Plastic recycling in design: the Guiltless Plastic initiative

in Sustainable Design

We all know that plastic is a problem in our world.

An incredible amount of plastic trash is overloading landfills and oceans. But this is not definitive. In fact:

"Waste is a design flaw"
Cit. Ellen MacArthur Foundation

 
Ultimately, waste is a consequence of our linear economy and the problem would be solved if we transitioned to a circular economy.
For sure that's easier said than done, but how products are designed can certainly make a tremendous difference.

Milan Design Week 2019 has featured a lot of sustainable and circular design projects.
A particular interest has gone on plastic recycling and one of the most ambitious initiatives has been the Guiltless Plastic Prize (opened in a new window/tab).

Presentation banner of the Guiltless Plastic initiative.<span class="sr-only"> (opened in a new window/tab)</span>
Credit: Dezeen (opened in a new window/tab)

With this initiative, Rossana Orlandi (design gallerist and creator of the prize) wanted to highlight that it’s not plastic to be a problem in itself, but it’s how we use it.
Indeed, plastic is now found in a lot of single-use products that are designed to be thrown away after a very short time. Which is in obvious contrast with plastics’ long biodegradation rates.

Looking at the situation with a positive mindset, the mountain of plastic trash we now have to deal with is a very abundant resource. And Rossana Orlandi has challenged designers worldwide to create something out of it.
 

Re-using, recycling and reinventing are the challenges that this prize wishes to bring to the global design community. When transformed, plastic can become a resource with vast possibilities and potentials”
Cit. Rossana Orlandi

Plastic recycling competition: the winners

More than 300 plastic recycling projects have been submitted and below is an overview of the 3 winners

Substantial collection

Designer: Alexander Schul (opened in a new window/tab)
Category: Design

A chair, a lamp and a side table/stool, all made entirely out of plastic trash (except the screws of course).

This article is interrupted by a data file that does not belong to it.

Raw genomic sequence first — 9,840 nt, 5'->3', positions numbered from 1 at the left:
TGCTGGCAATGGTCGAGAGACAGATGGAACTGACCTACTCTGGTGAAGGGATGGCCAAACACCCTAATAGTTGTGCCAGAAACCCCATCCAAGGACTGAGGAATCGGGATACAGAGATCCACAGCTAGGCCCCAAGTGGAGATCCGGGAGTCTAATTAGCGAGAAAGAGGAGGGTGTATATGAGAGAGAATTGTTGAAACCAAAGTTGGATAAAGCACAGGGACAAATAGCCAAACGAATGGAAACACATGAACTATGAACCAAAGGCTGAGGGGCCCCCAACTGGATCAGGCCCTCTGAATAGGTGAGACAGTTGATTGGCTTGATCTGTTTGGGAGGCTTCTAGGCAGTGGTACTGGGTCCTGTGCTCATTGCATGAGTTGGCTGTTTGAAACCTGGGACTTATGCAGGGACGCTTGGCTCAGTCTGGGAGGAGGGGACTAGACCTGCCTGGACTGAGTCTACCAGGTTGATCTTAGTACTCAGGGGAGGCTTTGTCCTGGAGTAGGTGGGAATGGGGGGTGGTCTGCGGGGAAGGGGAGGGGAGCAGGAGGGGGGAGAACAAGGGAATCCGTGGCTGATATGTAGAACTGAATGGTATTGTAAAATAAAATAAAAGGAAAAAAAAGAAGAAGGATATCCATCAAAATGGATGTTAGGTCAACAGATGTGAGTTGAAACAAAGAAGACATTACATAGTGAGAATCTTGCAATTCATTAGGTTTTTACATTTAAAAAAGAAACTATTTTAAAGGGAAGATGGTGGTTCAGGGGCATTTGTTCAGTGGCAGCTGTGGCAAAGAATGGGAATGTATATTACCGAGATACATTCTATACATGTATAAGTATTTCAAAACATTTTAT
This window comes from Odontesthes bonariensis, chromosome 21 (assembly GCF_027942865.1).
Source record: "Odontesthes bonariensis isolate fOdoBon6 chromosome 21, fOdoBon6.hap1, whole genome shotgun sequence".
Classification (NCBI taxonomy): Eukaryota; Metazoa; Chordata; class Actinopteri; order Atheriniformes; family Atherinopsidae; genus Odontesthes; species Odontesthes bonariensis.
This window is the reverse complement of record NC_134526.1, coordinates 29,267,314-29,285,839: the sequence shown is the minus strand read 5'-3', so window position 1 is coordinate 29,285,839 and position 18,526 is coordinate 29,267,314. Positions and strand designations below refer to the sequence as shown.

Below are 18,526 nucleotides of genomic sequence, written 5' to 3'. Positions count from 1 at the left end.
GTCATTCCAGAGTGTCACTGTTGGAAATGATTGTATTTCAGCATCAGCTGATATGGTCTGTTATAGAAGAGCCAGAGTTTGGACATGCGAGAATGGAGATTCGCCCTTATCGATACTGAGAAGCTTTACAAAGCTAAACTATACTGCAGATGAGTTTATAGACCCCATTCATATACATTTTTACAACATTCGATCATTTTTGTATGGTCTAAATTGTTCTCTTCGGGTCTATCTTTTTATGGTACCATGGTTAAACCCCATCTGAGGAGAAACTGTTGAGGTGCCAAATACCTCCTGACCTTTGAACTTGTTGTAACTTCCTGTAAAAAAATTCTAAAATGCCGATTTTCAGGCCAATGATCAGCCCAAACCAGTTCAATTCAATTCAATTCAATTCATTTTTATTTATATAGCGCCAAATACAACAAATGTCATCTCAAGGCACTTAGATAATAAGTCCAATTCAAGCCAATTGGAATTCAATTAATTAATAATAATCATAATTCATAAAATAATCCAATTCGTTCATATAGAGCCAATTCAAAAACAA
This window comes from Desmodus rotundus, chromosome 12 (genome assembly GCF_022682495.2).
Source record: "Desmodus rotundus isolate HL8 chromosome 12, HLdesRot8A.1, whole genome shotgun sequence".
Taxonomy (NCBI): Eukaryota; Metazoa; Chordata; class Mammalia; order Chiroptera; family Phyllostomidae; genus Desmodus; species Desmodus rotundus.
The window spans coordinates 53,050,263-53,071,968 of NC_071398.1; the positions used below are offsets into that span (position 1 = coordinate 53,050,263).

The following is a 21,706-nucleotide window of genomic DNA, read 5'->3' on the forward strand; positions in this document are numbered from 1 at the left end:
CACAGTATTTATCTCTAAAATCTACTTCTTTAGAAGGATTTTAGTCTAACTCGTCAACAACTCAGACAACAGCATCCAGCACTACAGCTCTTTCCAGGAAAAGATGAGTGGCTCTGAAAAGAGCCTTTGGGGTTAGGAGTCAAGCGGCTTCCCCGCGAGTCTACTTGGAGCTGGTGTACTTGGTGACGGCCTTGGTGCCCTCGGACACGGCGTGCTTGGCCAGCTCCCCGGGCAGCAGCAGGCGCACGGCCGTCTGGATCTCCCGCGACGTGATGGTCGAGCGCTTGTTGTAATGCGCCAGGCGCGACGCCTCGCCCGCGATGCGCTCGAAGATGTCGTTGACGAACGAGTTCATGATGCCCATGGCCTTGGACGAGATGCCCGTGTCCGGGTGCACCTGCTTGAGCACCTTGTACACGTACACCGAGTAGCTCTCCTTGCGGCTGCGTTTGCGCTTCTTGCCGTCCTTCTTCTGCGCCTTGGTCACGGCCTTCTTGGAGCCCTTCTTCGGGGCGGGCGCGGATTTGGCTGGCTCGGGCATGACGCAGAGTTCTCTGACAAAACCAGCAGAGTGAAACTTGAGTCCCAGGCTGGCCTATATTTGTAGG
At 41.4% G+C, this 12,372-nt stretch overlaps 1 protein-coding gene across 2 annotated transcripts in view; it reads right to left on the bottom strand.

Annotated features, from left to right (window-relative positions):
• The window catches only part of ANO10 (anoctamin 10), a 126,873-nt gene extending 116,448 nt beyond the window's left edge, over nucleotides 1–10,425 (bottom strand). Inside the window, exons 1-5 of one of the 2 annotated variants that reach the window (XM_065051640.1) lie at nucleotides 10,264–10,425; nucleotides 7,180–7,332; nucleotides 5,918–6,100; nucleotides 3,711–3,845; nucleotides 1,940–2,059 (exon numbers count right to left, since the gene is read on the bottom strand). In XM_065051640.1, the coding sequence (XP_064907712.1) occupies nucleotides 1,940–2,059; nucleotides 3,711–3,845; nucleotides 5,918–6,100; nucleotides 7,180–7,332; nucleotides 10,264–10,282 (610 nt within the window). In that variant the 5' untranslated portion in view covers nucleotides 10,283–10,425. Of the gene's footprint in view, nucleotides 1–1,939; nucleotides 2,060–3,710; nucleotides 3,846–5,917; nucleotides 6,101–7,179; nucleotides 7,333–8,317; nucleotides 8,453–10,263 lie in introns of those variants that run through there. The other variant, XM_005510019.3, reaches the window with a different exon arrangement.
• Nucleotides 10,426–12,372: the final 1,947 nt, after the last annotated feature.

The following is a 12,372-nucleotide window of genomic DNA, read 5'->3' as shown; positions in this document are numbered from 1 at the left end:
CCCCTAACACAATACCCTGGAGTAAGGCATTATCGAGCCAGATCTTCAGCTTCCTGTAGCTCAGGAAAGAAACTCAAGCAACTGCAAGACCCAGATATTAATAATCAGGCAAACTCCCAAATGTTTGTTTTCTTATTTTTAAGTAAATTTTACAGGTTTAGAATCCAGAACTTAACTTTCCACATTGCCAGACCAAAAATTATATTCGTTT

Alexander Schul designed this plastic recycling collection to balance the needs of people, industry and the environment.
With this in mind, he made sure all pieces of the collection are functional and practical (to the delight of final users), easy to manufacture (industry is saying thank you) and sustainable (making the Earth happy too).

Recycled plastic chair winning the Guiltless Plastic Prize; one of the plastic recycling initiatives presented at Milan Design Week.<span class="sr-only"> (opened in a new window/tab)</span>
Recycled plastic lamp winning the Guiltless Plastic Prize: one of the plastic recycling initiatives presented at Milan Design Week.<span class="sr-only"> (opened in a new window/tab)</span>
Recycled plastic stool winning the Guiltless Plastic Prize: one of the plastic recycling initiatives presented at Milan Design Week.<span class="sr-only"> (opened in a new window/tab)</span>
Credits: Alexander Schul (opened in a new window/tab)

Plastex

Designer: Reform Studio (opened in a new window/tab) (aka Hend Riad & Mariam Hazem)
Category: Home Textiles

Plastic bags are a big contributor to plastic waste and a single plastic bag has an average life of just 12 minutes!
In order to address this problem, Reform Studio has invented Plastex, a sustainable material made by weaving plastic bags collected from factories' waste. Plastex can be turned into many things including a textile product and the upholstery of a chair.
Besides being environmentally friendly, this project is helping local communities in Egypt, empowering craftsmen and women while giving a boost to hand-weaving – a craft that is getting lost with time.

Close up of Plastex, a sustainable material made recycling plastic bags.<span class="sr-only"> (opened in a new window/tab)</span>
Metal chair with seat upholstered with Plastex, a sustainable material made recycling plastic bags.<span class="sr-only"> (opened in a new window/tab)</span>
Wooden stool with seat upholstered with Plastex, a sustainable material made recycling plastic bags.<span class="sr-only"> (opened in a new window/tab)</span>
Credits: Reform Studio (opened in a new window/tab)

Precious Plastic

Designer: Dave Hakkens (opened in a new window/tab)
Category: Conscious Innovation Projects

The Precious Plastic project aims at empowering people to act against plastic pollution. Dave Hakkens has designed plastic recycling workspaces that fit into a shipping container and include everything – from shredding to moulding equipment. Basically, trash enters the workspace and new objects leave it!

This is an open-source project. Technical drawings to build the workspace are available online for free, together with video tutorials teaching how to make objects, the support of a global community and even an online store to buy and sell products!
To make the initiative even more accessible, the creators have also put together an online map where anybody can sign in and make himself available to contribute to one specific task (funding, building, promoting selling etc.). This makes it much easier to find like-minded people and start a plastic recycling business together!

A shipping container turned into the Precious Plastic workspace.<span class="sr-only"> (opened in a new window/tab)</span>